You would be wrong if you thought Maya Rudolph's band, Princess -- a girls' Prince cover band -- is a comedy act parodying the artist formerly known as Prince. Sure, that sounds fun; the strut, the smut and the swagger of The Purple One is ripe for lampoonery.
But Princess, who performed to a sold-out crowd Sunday night in San Francisco as part of the SF Sketchfest comedy festival is a tribute band, not a spoof. Unlike so much smart comedy, there's not a snide vibe in the room.
Rudolph and her college friend Gretchen formed Princess to express their mutual love of the funk star who rocked their girl world. It's a sassy fan club cabaret performed by women acting like girls who are acting like women.
Rudolph was 12-years-old when Purple Rain came out and even younger when her big sister turned her on to the racier 1980 album Dirty Mind. She and Lieberum come to their performance with their 12-year-old selves, their approaching middle-age selves and also their actually talented selves.
Rudolph has a unique knack for conveying just the slightest hint of deadpan tongue in cheek. She did this in Bridesmaids, when she got goofily down to Wilson Phillips' 1990s song "Hold On."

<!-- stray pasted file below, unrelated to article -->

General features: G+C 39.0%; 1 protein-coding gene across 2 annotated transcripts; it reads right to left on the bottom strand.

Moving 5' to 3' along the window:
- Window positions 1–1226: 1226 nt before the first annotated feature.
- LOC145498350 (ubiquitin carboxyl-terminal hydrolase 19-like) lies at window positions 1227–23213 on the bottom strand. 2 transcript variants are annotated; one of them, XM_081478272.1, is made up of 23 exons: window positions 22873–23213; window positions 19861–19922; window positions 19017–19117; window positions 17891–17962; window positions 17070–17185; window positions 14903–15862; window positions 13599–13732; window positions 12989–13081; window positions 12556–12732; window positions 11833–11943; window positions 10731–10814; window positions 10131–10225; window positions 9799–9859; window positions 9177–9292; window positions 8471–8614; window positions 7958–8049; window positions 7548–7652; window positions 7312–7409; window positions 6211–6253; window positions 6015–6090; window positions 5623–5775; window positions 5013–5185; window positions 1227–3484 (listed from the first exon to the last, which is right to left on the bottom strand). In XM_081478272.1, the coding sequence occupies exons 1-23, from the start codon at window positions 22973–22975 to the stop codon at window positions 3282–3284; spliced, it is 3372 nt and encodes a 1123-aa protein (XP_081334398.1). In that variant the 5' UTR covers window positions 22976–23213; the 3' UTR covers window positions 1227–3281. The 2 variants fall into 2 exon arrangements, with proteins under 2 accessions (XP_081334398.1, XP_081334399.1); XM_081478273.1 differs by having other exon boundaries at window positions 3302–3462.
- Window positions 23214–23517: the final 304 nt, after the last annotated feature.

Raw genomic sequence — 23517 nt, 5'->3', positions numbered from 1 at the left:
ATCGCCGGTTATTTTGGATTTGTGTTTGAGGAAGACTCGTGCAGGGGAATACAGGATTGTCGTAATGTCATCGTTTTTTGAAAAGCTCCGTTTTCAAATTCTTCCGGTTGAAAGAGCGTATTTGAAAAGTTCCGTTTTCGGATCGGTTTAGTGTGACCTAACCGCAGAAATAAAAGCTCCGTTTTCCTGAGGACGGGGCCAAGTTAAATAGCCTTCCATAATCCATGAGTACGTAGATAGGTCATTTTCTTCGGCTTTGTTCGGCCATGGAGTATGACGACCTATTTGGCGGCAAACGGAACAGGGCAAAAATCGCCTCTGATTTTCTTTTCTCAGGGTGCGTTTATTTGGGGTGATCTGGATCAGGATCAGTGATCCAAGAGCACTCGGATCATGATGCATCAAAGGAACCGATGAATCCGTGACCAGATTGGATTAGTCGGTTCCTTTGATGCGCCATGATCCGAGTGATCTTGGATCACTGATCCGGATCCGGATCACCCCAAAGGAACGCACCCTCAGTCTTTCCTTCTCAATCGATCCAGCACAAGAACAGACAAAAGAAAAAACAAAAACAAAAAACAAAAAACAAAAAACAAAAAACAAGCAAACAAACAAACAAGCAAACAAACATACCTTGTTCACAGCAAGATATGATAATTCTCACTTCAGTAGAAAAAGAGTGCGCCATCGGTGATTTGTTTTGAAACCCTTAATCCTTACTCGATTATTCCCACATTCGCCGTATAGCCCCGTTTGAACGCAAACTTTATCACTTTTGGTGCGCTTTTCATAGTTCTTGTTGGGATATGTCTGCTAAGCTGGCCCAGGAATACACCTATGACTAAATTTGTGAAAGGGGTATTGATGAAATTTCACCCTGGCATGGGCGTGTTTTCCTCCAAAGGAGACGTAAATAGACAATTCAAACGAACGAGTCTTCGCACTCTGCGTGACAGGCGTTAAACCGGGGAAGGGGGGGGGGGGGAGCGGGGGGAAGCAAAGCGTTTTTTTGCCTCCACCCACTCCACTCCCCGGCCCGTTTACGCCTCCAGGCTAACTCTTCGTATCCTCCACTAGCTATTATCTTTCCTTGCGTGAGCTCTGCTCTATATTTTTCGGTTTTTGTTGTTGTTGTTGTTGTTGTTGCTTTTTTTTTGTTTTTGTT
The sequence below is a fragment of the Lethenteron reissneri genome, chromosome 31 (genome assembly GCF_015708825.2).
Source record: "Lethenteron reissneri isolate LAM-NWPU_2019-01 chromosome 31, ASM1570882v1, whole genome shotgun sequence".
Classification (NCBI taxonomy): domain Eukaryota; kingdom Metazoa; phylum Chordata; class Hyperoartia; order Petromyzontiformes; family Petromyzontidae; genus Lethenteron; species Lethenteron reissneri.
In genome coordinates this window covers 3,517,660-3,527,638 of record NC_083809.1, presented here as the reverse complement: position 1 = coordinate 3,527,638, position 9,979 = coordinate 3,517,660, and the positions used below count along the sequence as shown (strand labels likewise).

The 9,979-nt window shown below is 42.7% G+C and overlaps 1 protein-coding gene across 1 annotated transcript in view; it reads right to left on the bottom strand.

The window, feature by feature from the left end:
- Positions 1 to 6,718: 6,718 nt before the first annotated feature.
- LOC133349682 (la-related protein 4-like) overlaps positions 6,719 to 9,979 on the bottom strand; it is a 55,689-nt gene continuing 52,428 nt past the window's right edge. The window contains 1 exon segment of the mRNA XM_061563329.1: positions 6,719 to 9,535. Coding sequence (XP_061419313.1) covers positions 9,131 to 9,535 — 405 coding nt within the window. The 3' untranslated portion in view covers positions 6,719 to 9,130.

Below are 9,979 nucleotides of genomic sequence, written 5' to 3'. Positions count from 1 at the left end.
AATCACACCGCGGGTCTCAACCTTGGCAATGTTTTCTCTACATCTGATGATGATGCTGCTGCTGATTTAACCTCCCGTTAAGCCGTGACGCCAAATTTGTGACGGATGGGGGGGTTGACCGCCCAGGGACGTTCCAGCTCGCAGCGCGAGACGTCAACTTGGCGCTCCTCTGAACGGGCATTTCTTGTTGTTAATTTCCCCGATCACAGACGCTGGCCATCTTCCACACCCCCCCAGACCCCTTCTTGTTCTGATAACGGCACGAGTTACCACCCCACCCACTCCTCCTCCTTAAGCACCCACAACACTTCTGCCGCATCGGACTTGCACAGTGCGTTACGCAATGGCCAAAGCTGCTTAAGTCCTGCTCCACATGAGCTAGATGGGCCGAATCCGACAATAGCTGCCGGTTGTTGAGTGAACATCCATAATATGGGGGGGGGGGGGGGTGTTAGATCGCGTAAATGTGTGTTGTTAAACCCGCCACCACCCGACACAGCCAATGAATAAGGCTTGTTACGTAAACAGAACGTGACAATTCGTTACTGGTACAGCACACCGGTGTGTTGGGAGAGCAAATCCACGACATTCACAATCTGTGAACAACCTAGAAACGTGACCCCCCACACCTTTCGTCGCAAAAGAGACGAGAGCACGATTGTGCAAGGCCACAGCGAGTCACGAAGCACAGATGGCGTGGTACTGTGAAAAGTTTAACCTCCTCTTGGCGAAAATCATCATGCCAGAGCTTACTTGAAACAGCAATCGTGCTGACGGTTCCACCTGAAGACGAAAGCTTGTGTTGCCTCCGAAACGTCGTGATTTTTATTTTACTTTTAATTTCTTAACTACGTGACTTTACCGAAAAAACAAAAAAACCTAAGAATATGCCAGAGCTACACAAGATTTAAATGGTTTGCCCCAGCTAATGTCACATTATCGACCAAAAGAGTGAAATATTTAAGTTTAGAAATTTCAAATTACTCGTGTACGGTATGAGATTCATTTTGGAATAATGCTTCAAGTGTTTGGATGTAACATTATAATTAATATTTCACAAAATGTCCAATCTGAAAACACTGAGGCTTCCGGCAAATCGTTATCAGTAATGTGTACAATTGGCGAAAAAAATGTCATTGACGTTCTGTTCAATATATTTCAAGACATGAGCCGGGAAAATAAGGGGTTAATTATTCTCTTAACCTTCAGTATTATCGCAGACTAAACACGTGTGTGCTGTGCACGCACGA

For a moment, Rudolph looks like she is making fun of her material and then you realize she is having way too much fun for this to be simple mockery. Her enthusiasm is so surprisingly fun because it isn't at all ironic. Rudolph expresses a hyper-sincerity that makes her performance delightful -- and more interesting than a SNL sketch.
She performs with the reverence of a tween fan. She sings and vogues with a teen's dramatic intensity paired with the wonderful incongruity of a middle-age mother of four singing lewd, male POV lyrics.
For instance, it rocks, it's hot and it's also a little goofy when Princess sings "Head":
U know you're good, girl/I think you like to go down/
U wouldn't have stopped/But I came on your wedding gown.
These lyrics, in this context, bring an element of "Take Back the Night... club" subversiveness to the stage show.
It reminds me of something 90s' performance artist Karen Finley said (she was the one who got famous for smearing chocolate all over her naked body and possibly shoving a yam or two up her butt.) Finley had started out as a stripper but she got fired, she told me, for making the customers laugh. She would put Jell-O in her bra and jiggle around. Giggling can kill the mood.
The Princess sense of humor is a refreshing counter-balance to the twerkers of the world. And it's a bit of light-hearted feminism because it's a cockeyed take on what's expected and what's not in female spectacle. Rudoph and Lieberum sing, "I'll jack you off, I'll jack you off." Next, Rudolph will comment on how the stage's smoke machine is so good for her pores. And, she tells us, "it eliminates toxins as well!"